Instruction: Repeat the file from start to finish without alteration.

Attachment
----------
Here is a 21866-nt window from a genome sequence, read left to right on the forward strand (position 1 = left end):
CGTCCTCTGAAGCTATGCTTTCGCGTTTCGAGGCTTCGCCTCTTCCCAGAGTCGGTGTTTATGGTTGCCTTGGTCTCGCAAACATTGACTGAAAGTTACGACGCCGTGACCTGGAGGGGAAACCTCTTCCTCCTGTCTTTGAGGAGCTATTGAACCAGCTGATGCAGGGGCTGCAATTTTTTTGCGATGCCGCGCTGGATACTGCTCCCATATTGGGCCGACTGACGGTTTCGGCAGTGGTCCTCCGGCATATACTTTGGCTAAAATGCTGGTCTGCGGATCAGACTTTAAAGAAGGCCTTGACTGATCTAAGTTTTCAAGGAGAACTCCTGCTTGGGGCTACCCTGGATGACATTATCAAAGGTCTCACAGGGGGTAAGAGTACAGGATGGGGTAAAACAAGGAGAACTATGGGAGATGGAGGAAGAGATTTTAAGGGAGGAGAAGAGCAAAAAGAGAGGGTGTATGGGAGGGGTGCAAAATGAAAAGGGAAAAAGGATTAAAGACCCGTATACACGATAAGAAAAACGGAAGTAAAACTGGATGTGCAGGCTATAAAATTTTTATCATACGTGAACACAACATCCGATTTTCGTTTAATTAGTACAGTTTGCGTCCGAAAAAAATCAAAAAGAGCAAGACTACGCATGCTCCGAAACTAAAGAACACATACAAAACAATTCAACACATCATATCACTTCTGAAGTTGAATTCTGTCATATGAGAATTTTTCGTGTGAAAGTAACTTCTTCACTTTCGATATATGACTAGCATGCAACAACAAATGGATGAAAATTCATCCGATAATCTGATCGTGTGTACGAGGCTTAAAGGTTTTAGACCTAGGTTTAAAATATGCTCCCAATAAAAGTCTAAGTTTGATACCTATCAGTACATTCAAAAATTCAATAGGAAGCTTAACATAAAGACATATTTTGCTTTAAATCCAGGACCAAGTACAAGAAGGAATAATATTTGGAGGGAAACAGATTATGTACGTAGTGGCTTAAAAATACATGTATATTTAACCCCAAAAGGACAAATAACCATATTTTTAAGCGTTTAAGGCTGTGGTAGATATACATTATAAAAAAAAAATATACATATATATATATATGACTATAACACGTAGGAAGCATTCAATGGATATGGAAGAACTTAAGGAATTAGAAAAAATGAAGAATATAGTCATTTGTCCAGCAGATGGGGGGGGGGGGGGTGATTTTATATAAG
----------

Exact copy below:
Here is a 21866-nt window from a genome sequence, read left to right on the forward strand (position 1 = left end):
CGTCCTCTGAAGCTATGCTTTCGCGTTTCGAGGCTTCGCCTCTTCCCAGAGTCGGTGTTTATGGTTGCCTTGGTCTCGCAAACATTGACTGAAAGTTACGACGCCGTGACCTGGAGGGGAAACCTCTTCCTCCTGTCTTTGAGGAGCTATTGAACCAGCTGATGCAGGGGCTGCAATTTTTTTGCGATGCCGCGCTGGATACTGCTCCCATATTGGGCCGACTGACGGTTTCGGCAGTGGTCCTCCGGCATATACTTTGGCTAAAATGCTGGTCTGCGGATCAGACTTTAAAGAAGGCCTTGACTGATCTAAGTTTTCAAGGAGAACTCCTGCTTGGGGCTACCCTGGATGACATTATCAAAGGTCTCACAGGGGGTAAGAGTACAGGATGGGGTAAAACAAGGAGAACTATGGGAGATGGAGGAAGAGATTTTAAGGGAGGAGAAGAGCAAAAAGAGAGGGTGTATGGGAGGGGTGCAAAATGAAAAGGGAAAAAGGATTAAAGACCCGTATACACGATAAGAAAAACGGAAGTAAAACTGGATGTGCAGGCTATAAAATTTTTATCATACGTGAACACAACATCCGATTTTCGTTTAATTAGTACAGTTTGCGTCCGAAAAAAATCAAAAAGAGCAAGACTACGCATGCTCCGAAACTAAAGAACACATACAAAACAATTCAACACATCATATCACTTCTGAAGTTGAATTCTGTCATATGAGAATTTTTCGTGTGAAAGTAACTTCTTCACTTTCGATATATGACTAGCATGCAACAACAAATGGATGAAAATTCATCCGATAATCTGATCGTGTGTACGAGGCTTAAAGGTTTTAGACCTAGGTTTAAAATATGCTCCCAATAAAAGTCTAAGTTTGATACCTATCAGTACATTCAAAAATTCAATAGGAAGCTTAACATAAAGACATATTTTGCTTTAAATCCAGGACCAAGTACAAGAAGGAATAATATTTGGAGGGAAACAGATTATGTACGTAGTGGCTTAAAAATACATGTATATTTAACCCCAAAAGGACAAATAACCATATTTTTAAGCGTTTAAGGCTGTGGTAGATATACATTATAAAAAAAAAATATACATATATATATATATGACTATAACACGTAGGAAGCATTCAATGGATATGGAAGAACTTAAGGAATTAGAAAAAATGAAGAATATAGTCATTTGTCCAGCAGATGGGGGGGGGGGGGGTGATTTTATATAAG